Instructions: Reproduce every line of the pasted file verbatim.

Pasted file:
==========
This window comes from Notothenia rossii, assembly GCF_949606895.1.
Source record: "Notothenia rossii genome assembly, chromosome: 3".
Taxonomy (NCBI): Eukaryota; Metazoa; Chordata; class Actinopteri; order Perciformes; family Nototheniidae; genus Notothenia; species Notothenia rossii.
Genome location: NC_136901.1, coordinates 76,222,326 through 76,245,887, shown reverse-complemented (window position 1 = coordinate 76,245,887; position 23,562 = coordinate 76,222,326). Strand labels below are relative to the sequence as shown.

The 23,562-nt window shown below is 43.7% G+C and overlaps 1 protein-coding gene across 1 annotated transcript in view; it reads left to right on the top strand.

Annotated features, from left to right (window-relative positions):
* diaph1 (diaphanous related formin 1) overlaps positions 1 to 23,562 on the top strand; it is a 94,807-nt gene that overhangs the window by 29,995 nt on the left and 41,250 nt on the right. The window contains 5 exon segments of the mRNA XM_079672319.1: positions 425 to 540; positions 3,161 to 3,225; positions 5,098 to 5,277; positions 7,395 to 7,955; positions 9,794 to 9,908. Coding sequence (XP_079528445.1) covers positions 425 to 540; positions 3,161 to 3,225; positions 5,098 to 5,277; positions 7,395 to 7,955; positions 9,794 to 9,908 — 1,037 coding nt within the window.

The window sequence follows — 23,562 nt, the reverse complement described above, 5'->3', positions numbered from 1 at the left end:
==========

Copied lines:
This window comes from Notothenia rossii, assembly GCF_949606895.1.
Source record: "Notothenia rossii genome assembly, chromosome: 3".
Taxonomy (NCBI): Eukaryota; Metazoa; Chordata; class Actinopteri; order Perciformes; family Nototheniidae; genus Notothenia; species Notothenia rossii.
Genome location: NC_136901.1, coordinates 76,222,326 through 76,245,887, shown reverse-complemented (window position 1 = coordinate 76,245,887; position 23,562 = coordinate 76,222,326). Strand labels below are relative to the sequence as shown.

The 23,562-nt window shown below is 43.7% G+C and overlaps 1 protein-coding gene across 1 annotated transcript in view; it reads left to right on the top strand.

Annotated features, from left to right (window-relative positions):
* diaph1 (diaphanous related formin 1) overlaps positions 1 to 23,562 on the top strand; it is a 94,807-nt gene that overhangs the window by 29,995 nt on the left and 41,250 nt on the right. The window contains 5 exon segments of the mRNA XM_079672319.1: positions 425 to 540; positions 3,161 to 3,225; positions 5,098 to 5,277; positions 7,395 to 7,955; positions 9,794 to 9,908. Coding sequence (XP_079528445.1) covers positions 425 to 540; positions 3,161 to 3,225; positions 5,098 to 5,277; positions 7,395 to 7,955; positions 9,794 to 9,908 — 1,037 coding nt within the window.

The window sequence follows — 23,562 nt, the reverse complement described above, 5'->3', positions numbered from 1 at the left end: